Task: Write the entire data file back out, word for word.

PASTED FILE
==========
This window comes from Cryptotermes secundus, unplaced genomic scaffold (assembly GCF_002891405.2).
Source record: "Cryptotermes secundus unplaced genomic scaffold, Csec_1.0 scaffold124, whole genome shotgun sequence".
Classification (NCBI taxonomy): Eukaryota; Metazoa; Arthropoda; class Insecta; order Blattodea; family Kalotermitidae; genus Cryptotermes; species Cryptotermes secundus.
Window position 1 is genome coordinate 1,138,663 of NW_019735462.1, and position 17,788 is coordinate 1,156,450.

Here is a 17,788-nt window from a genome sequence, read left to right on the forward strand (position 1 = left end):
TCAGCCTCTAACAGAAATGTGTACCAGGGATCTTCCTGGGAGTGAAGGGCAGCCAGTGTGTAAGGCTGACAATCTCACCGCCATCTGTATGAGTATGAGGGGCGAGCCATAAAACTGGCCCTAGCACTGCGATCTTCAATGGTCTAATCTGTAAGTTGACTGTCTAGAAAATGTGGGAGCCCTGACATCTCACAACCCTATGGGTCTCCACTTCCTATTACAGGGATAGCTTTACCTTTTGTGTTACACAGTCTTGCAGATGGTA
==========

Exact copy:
This window comes from Cryptotermes secundus, unplaced genomic scaffold (assembly GCF_002891405.2).
Source record: "Cryptotermes secundus unplaced genomic scaffold, Csec_1.0 scaffold124, whole genome shotgun sequence".
Classification (NCBI taxonomy): Eukaryota; Metazoa; Arthropoda; class Insecta; order Blattodea; family Kalotermitidae; genus Cryptotermes; species Cryptotermes secundus.
Window position 1 is genome coordinate 1,138,663 of NW_019735462.1, and position 17,788 is coordinate 1,156,450.

Here is a 17,788-nt window from a genome sequence, read left to right on the forward strand (position 1 = left end):
TCAGCCTCTAACAGAAATGTGTACCAGGGATCTTCCTGGGAGTGAAGGGCAGCCAGTGTGTAAGGCTGACAATCTCACCGCCATCTGTATGAGTATGAGGGGCGAGCCATAAAACTGGCCCTAGCACTGCGATCTTCAATGGTCTAATCTGTAAGTTGACTGTCTAGAAAATGTGGGAGCCCTGACATCTCACAACCCTATGGGTCTCCACTTCCTATTACAGGGATAGCTTTACCTTTTGTGTTACACAGTCTTGCAGATGGTA